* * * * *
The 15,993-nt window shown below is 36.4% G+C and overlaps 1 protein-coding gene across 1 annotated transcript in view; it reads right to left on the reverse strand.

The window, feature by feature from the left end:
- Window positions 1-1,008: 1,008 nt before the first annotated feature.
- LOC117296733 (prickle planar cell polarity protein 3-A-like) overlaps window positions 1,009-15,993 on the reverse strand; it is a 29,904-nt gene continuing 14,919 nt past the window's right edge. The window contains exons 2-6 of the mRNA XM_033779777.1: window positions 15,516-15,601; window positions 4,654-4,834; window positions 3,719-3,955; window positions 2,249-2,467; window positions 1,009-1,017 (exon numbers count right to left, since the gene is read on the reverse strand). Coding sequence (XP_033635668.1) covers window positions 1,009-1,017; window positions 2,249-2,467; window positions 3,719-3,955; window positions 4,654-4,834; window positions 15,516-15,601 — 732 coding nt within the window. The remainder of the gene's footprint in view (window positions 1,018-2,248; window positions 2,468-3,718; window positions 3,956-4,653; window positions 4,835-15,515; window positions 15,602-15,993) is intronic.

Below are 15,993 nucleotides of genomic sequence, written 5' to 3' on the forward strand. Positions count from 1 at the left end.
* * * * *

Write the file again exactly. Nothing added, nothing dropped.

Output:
The 15,993-nt window shown below is 36.4% G+C and overlaps 1 protein-coding gene across 1 annotated transcript in view; it reads right to left on the reverse strand.

The window, feature by feature from the left end:
- Window positions 1-1,008: 1,008 nt before the first annotated feature.
- LOC117296733 (prickle planar cell polarity protein 3-A-like) overlaps window positions 1,009-15,993 on the reverse strand; it is a 29,904-nt gene continuing 14,919 nt past the window's right edge. The window contains exons 2-6 of the mRNA XM_033779777.1: window positions 15,516-15,601; window positions 4,654-4,834; window positions 3,719-3,955; window positions 2,249-2,467; window positions 1,009-1,017 (exon numbers count right to left, since the gene is read on the reverse strand). Coding sequence (XP_033635668.1) covers window positions 1,009-1,017; window positions 2,249-2,467; window positions 3,719-3,955; window positions 4,654-4,834; window positions 15,516-15,601 — 732 coding nt within the window. The remainder of the gene's footprint in view (window positions 1,018-2,248; window positions 2,468-3,718; window positions 3,956-4,653; window positions 4,835-15,515; window positions 15,602-15,993) is intronic.

Below are 15,993 nucleotides of genomic sequence, written 5' to 3' on the forward strand. Positions count from 1 at the left end.